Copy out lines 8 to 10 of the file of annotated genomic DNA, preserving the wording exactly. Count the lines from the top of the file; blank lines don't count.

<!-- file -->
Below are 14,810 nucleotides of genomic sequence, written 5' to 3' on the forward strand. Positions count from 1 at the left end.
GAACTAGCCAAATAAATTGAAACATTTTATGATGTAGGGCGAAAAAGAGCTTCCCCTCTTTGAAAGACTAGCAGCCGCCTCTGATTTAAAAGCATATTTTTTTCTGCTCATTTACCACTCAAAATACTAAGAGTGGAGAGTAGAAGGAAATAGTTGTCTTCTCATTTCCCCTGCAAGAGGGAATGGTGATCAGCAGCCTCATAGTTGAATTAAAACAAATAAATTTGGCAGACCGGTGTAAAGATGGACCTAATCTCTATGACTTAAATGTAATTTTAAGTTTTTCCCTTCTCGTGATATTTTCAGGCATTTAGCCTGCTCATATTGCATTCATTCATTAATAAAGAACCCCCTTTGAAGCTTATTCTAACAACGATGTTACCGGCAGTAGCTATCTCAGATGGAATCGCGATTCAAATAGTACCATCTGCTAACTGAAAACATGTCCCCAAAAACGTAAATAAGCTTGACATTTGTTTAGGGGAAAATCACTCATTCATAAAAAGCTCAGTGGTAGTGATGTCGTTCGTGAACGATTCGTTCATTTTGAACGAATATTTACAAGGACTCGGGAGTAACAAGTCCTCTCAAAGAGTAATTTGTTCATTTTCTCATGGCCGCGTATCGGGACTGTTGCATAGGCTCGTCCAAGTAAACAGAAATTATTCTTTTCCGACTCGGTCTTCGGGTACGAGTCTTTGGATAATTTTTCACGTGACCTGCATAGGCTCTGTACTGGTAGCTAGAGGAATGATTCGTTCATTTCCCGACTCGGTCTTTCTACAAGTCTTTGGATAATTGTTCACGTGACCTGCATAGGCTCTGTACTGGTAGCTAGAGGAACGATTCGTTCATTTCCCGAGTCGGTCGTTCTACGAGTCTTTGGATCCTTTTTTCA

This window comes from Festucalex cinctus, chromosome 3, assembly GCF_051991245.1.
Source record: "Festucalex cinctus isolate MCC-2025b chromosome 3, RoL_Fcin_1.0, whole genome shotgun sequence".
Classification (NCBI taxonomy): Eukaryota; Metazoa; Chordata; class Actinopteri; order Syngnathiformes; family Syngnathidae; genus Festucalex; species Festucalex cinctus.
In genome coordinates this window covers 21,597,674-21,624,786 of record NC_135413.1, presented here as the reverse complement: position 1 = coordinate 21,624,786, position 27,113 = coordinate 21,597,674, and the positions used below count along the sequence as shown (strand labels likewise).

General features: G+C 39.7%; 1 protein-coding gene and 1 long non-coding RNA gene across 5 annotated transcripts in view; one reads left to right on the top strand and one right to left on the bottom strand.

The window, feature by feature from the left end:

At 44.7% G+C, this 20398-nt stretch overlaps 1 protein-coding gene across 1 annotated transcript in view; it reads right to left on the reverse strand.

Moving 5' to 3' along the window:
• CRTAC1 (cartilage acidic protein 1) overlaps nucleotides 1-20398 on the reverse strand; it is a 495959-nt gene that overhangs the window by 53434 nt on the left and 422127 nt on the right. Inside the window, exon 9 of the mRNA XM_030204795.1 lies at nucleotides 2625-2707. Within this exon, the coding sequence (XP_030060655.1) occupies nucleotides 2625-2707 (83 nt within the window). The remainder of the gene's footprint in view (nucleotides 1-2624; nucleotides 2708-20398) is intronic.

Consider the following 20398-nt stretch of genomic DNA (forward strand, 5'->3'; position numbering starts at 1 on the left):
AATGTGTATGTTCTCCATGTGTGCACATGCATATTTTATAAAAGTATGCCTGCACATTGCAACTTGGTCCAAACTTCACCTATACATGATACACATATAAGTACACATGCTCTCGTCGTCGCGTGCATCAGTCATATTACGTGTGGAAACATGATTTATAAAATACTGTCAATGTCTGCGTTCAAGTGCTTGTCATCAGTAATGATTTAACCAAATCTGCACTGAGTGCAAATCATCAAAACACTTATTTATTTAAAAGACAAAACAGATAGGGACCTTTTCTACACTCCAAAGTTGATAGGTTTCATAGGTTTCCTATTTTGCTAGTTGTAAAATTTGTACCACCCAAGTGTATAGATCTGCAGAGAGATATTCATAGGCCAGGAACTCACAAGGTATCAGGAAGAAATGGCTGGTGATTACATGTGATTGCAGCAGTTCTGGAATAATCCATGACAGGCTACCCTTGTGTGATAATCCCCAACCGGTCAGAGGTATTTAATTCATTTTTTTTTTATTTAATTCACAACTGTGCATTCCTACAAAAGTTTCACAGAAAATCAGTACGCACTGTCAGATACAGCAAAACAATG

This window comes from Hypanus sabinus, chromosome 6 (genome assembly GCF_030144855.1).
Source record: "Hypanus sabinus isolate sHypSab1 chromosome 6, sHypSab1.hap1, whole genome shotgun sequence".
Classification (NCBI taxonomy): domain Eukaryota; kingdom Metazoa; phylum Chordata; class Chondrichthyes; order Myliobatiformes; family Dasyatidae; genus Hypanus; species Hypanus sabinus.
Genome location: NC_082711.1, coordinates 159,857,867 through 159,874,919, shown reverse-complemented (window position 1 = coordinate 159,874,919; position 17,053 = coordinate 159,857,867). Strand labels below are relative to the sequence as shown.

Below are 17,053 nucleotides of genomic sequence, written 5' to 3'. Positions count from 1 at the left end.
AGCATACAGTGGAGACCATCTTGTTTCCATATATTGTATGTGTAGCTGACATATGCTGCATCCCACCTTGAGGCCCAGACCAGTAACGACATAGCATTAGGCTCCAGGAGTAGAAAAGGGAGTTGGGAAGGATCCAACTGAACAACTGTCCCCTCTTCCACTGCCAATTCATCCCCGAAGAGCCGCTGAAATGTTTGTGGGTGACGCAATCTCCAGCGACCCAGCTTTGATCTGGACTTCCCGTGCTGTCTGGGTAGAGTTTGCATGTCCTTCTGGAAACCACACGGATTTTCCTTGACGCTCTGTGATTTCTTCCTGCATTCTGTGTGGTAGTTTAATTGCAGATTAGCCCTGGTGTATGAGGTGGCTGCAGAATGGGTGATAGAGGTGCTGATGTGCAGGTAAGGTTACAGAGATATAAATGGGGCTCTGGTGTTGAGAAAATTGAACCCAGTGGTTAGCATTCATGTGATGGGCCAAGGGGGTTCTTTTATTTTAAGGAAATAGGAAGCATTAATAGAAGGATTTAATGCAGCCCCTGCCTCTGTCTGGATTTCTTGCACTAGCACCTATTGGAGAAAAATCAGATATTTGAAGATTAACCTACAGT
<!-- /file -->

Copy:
The window, feature by feature from the left end:

At 44.7% G+C, this 20398-nt stretch overlaps 1 protein-coding gene across 1 annotated transcript in view; it reads right to left on the reverse strand.

Moving 5' to 3' along the window: